Thanks to watching and listening to the talented IV and needle ‘stars’, and making a study of it, I joined their ranks.
There is a price to pay, by the way- but don’t worry, it’s worth it.
Co-workers catch onto your skills quick. I can’t tell you how many times another nurse came to me and asked for help getting an IV started. If you have the touch too, they’ll find you. And they’ll really appreciate having you around. Your patients will appreciate you too- Gee, that didn’t hurt as much as I thought it would! -they’ll think, and usually tell you, too. Having confidence in your use of sharps takes the hesitation out of your steps, and well, feels good.
Confidence to teach
There are more benefits, as well. Confidence helps your teaching. A nurse ends up teaching a lot, it’s a big part of our practice. That includes teaching a patient to give themselves injections of all sorts- anti-coagulants, insulin, sumatripan, testosterone, and others fitting the home injection category. Insulin is the most common injection you’ll teach, but for any home injection you’ll have to communicate three things:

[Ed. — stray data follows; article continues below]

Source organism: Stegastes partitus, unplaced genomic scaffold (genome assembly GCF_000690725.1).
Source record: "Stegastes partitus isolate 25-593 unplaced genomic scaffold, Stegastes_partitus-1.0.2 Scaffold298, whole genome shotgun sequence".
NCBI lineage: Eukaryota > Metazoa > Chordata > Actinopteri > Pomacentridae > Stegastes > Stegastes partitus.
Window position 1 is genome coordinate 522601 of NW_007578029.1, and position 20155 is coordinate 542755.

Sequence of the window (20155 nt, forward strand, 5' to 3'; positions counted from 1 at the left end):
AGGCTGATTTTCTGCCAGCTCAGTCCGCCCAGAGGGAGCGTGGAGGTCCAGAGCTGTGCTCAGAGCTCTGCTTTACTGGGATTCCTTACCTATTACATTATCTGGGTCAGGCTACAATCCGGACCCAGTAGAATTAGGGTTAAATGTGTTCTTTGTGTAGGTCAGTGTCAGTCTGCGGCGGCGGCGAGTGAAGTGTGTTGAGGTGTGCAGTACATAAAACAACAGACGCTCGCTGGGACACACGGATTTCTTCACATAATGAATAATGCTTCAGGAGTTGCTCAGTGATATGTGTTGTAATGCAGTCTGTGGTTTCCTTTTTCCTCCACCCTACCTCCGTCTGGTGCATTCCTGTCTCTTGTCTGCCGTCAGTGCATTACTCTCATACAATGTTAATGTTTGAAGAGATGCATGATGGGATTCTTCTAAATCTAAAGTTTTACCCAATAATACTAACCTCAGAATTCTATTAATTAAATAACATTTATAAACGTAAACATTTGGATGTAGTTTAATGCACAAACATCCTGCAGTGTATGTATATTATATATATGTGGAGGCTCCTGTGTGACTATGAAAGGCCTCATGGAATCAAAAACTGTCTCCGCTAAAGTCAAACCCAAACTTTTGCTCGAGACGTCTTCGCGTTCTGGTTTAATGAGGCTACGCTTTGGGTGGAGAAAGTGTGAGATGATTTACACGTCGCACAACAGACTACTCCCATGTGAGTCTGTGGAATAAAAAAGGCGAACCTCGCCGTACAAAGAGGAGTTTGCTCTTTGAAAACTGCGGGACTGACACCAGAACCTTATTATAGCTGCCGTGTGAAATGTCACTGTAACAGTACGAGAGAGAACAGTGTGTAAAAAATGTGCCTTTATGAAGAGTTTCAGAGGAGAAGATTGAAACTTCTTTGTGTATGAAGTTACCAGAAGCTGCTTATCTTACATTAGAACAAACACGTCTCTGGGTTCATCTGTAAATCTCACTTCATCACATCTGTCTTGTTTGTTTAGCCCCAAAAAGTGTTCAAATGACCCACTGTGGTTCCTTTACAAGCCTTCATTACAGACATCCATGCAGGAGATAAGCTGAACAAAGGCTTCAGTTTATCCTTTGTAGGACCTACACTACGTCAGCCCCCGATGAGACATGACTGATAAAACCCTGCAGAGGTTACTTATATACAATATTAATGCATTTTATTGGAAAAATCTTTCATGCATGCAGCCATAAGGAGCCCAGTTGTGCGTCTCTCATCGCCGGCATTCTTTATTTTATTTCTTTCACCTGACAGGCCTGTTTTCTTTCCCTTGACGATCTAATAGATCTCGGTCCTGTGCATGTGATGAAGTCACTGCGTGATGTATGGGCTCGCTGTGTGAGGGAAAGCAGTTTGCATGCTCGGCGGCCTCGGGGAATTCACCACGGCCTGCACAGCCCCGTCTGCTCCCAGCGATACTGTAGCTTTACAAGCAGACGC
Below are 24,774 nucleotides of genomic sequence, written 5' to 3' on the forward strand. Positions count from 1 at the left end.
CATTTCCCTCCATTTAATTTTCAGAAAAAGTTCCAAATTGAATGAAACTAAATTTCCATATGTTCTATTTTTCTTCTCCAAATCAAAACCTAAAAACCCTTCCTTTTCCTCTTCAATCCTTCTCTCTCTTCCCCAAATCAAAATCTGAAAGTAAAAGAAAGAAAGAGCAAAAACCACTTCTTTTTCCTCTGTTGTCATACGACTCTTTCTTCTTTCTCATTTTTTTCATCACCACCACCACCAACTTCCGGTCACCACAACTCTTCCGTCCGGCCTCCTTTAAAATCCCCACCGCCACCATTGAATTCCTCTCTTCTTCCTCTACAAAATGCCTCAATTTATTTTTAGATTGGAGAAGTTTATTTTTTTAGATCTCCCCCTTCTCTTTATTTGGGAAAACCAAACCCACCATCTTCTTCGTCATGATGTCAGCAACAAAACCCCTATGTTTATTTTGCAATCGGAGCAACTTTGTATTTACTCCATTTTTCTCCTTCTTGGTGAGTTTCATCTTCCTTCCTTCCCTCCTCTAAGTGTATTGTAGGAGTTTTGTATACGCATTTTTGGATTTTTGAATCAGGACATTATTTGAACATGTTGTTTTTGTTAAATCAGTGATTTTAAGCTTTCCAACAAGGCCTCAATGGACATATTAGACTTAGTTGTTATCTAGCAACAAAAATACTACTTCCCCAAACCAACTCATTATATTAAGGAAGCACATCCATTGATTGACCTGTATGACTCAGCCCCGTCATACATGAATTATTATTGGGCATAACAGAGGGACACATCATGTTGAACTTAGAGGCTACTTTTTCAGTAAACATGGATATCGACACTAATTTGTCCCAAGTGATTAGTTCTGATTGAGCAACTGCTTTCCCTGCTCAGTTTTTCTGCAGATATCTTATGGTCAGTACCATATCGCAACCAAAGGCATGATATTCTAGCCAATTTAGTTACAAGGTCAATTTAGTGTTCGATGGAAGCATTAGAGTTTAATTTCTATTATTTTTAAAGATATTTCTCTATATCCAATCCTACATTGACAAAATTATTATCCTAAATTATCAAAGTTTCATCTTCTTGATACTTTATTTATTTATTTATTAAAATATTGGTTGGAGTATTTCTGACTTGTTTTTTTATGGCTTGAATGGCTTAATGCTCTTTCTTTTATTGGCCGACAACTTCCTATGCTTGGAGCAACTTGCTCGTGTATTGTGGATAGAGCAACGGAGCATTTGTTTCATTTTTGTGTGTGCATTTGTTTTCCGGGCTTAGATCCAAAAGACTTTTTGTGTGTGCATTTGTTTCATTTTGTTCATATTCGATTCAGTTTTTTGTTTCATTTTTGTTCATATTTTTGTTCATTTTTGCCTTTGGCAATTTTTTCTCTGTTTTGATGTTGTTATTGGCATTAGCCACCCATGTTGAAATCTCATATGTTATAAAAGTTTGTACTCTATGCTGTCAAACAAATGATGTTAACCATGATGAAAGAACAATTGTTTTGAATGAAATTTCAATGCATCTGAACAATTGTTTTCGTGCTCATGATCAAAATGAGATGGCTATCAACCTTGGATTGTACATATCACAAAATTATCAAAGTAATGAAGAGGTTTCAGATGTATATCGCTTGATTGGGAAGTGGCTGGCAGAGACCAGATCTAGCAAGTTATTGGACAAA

The patient CAN do it to themselves, by themselves, after training.
(Yes, they can delegate that to a ‘helper’- spouse, relative, trusted other- who will train at the same time they do if needed.)
They WILL do this with accuracy, correct technique, and confidence.
Confidence is key. There was still one last hidden hurdle for me in conveying confidence to the patient. When it’s your own skin facing the business end of a needle, it’s not like it is giving someone else an injection. There’s a big leap to make internally if you haven’t done this before – and, to our skin, the whole idea seems like a bad idea). Insulin needles are really thin- they’re 25 or 27 gauge, which means they’re 1/2 of a millimeter thick- if you think in inches, 2/100 of an inch thick. For comparison, most of the cheap little sewing travel kit needles (like the one I pulled from my palm long ago) are near twice that wide.